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Droopy Eyelids | Anti-aging for Dermatochalasis of the upper eyelid

Droopy eyelids, also referred to as heavy eyelids or dermatochalasis of the upper eyelid, is a common change to see in the eyelid skin as we age. It is the result of thinning of the skin and loss of elasticity that causes the skin to sag over the upper outer eye. Although some people may think of this as a cosmetic concern, it is more of a medical concern. Read more...
 

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droopy eyelid

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What is the most common complaint you hear from patients about their upper eyelids as they get older?



Droopy eyelids, also referred to as heavy eyelids or dermatochalasis of the upper eyelid, is a common change to see in the eyelid skin as we age. It is the result of thinning of the skin and loss of elasticity that causes the skin to sag over the upper outer eye.



Video: Techei



Why would patients see their dermatologist about dermatochalasis and not their eye doctor?



This is interesting since one of the most common reasons for patients to present to me is not necessarily for their eyelids but for wrinkles along the lateral forehead above the eyebrows. I have had patients present with concerns about how deep or etched these lines may be and requesting Botox or other neurotoxins to address it. These patients require careful examination to determine the reason for these lines. I have found that in many cases these wrinkles are ironically the result of excess effort placed on raising the eyelids. Many patients do not realize it but they are actually recruiting their forehead muscles to help hold their eyes open. Once I determine this through close evaluation, I must discuss with these patients that injections of neurotoxins such as Botox would run the risk of making the eyelid feel heavier. I often have to refer these patients to their ophthalmologist or oculoplastics for further evaluation and management.



Can an eye cream be used to treat droopy eyelids?



The loss of elasticity in the upper eyelids along with thinning of the skin and excess skin would be challenging for an eye cream to address. Eye creams can hydrate the skin and may have added ingredients that over the long run could potentially reduce collagen breakdown and potentially increase collagen production.


Some eye creams may have ingredients that work by almost "gripping" the skin to make it appear taut while the cream is applied. This is achieved sometimes through the use of silicates such as magnesium aluminum silicate. Waxes and other thickening agents can also achieve a similar result as they tighten once applied to the skin. This is not a long-term benefit for the eyelid skin. It is what I refer to as a "Skincare Cinderella Effect" - a temporary benefit that wears off once the product wears off. This is not necessarily bad for your skin, because there can be a brief cosmetic benefit noted on immediate use.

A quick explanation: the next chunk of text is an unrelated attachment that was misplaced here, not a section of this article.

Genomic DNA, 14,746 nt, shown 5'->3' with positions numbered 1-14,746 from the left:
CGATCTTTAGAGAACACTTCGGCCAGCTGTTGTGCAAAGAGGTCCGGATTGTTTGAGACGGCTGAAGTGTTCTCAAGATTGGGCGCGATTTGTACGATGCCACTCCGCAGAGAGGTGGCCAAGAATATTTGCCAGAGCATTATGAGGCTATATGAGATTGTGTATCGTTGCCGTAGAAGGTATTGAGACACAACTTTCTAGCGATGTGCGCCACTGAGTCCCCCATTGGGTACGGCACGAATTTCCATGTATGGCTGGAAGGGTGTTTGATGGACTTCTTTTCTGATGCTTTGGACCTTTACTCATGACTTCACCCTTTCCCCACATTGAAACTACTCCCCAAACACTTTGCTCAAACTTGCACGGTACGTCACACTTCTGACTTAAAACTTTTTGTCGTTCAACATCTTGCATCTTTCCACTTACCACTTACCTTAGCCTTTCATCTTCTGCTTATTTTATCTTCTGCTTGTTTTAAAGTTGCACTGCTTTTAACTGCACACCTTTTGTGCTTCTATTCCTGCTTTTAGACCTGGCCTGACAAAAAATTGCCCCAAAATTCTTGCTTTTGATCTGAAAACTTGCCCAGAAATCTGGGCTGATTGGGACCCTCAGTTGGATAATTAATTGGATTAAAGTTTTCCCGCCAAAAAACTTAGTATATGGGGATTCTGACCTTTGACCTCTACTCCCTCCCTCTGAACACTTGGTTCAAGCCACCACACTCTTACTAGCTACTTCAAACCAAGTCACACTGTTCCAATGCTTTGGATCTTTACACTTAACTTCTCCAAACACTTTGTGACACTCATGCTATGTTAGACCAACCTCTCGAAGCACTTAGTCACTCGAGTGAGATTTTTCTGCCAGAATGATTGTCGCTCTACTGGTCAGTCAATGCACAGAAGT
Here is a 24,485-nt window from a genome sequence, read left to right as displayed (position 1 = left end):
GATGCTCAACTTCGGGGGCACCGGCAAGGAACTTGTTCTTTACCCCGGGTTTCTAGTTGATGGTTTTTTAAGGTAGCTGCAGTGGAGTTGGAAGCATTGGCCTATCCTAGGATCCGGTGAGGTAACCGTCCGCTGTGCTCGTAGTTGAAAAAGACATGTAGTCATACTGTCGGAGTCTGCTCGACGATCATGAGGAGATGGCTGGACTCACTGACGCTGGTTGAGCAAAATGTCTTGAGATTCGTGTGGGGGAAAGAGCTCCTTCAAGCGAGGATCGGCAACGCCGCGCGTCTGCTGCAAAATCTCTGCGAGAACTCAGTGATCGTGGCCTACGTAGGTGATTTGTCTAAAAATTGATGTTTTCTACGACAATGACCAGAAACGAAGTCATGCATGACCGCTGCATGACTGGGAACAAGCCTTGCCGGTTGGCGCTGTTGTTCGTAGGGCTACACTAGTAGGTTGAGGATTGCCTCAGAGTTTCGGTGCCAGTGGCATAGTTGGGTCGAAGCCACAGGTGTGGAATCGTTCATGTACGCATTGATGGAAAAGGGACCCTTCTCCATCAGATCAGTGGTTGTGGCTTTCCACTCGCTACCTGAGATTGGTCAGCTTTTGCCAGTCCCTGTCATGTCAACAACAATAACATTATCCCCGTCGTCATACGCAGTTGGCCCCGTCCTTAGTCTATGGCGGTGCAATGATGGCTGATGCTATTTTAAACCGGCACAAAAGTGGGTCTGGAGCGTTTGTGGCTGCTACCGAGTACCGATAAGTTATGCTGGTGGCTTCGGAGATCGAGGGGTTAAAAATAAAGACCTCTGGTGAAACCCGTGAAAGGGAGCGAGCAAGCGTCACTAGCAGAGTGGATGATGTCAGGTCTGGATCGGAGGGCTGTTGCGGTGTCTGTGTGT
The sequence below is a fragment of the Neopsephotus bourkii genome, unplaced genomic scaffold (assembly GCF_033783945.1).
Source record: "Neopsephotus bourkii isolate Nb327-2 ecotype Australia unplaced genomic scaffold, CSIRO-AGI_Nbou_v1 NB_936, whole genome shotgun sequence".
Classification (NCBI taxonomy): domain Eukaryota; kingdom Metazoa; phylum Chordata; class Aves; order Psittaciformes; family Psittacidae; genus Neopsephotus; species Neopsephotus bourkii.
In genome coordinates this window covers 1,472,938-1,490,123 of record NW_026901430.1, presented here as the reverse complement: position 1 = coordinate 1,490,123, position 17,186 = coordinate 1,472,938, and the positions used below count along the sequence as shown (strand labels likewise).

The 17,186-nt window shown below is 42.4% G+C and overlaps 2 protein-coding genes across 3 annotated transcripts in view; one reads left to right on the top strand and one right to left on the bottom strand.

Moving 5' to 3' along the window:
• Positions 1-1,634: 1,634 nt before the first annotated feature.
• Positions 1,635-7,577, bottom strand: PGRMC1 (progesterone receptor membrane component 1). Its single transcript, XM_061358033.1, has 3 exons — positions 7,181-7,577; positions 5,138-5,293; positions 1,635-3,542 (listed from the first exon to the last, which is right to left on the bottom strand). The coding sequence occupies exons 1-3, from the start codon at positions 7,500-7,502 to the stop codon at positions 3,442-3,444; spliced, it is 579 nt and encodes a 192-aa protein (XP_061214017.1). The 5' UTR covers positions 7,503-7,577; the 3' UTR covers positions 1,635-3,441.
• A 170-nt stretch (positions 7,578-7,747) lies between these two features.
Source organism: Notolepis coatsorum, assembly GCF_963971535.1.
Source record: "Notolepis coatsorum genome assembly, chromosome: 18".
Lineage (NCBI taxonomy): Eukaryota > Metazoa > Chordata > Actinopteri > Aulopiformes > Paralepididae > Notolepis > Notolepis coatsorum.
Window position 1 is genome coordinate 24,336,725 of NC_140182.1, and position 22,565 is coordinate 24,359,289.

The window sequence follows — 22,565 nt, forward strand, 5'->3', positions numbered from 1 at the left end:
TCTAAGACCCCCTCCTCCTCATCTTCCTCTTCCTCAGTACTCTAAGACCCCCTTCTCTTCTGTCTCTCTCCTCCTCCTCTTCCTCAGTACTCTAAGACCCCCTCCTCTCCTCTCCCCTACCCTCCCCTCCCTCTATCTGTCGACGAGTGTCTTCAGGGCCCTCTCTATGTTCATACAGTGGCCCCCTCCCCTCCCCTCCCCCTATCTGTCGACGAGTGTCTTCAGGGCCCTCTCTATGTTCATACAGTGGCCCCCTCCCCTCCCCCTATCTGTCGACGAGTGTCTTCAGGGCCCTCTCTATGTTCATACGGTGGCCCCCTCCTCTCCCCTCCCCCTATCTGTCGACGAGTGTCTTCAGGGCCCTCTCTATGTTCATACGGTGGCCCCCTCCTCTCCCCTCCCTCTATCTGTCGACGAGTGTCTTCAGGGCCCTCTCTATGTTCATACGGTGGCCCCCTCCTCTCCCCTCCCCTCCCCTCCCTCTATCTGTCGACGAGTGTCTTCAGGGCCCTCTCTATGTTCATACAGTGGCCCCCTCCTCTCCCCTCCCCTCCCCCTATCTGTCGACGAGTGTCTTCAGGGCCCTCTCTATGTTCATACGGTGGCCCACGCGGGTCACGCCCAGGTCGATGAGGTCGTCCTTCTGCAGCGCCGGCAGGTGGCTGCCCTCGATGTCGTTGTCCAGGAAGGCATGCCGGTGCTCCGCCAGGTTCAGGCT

Aside from creams, however, there is a prescription eye drop called Upneeq that has oxymetazoline as an active ingredient. It works by stimulating an involuntary muscle group in the upper outer eyelid to allow the eyelid to open more with less effort. Again, this is only a temporary effect lasting as long as the product has an effect over the course of a day but wears off without a long-term benefit. This eyedrop is not routinely covered by insurance and can be costly to maintain.


But I have found eye creams that claim to "visibly lift the eyes". How do these work?



Remember that claims to "visibly lift the eyes" are cosmetic claims that do not require proof of actually lifting the eyes. Let's take a look at the products out there.



The first product I found that claims to lift the eyes was Clinique's Repairwear Anti-Gravity Eye Cream. It claims that it "virtually defies gravity". Reviewing the ingredients reveals several hydrating ingredients. The appearance of crepey skin over the upper eyelids will likely appear smoother while using the product, however, it is difficult to say if there is a long-term benefit for this product and it is not at all likely that this product is altering the skin to remove the redundant skin that has developed.



Dermalogica Stress Positive Eye Lift Cream claims that "Fermented Yeast and Hyaluronic Acid: Helps firm and hydrate the skin to generate a lifting effect, as well as protect the moisture barrier". Fermented yeast may have some antioxidant and anti-inflammatory benefits that may support collagen production over time as well as hydrate the skin. Hyaluronic acid is a moisturizer when applied topically. Again, the "lifting effect" may just be that - a visible effect of hydration that is temporary.



I am happy to evaluate other brands you may come across if you leave a comment or request for me to do so and we can update this blog and add videos to review products!



Droopy Eyelid


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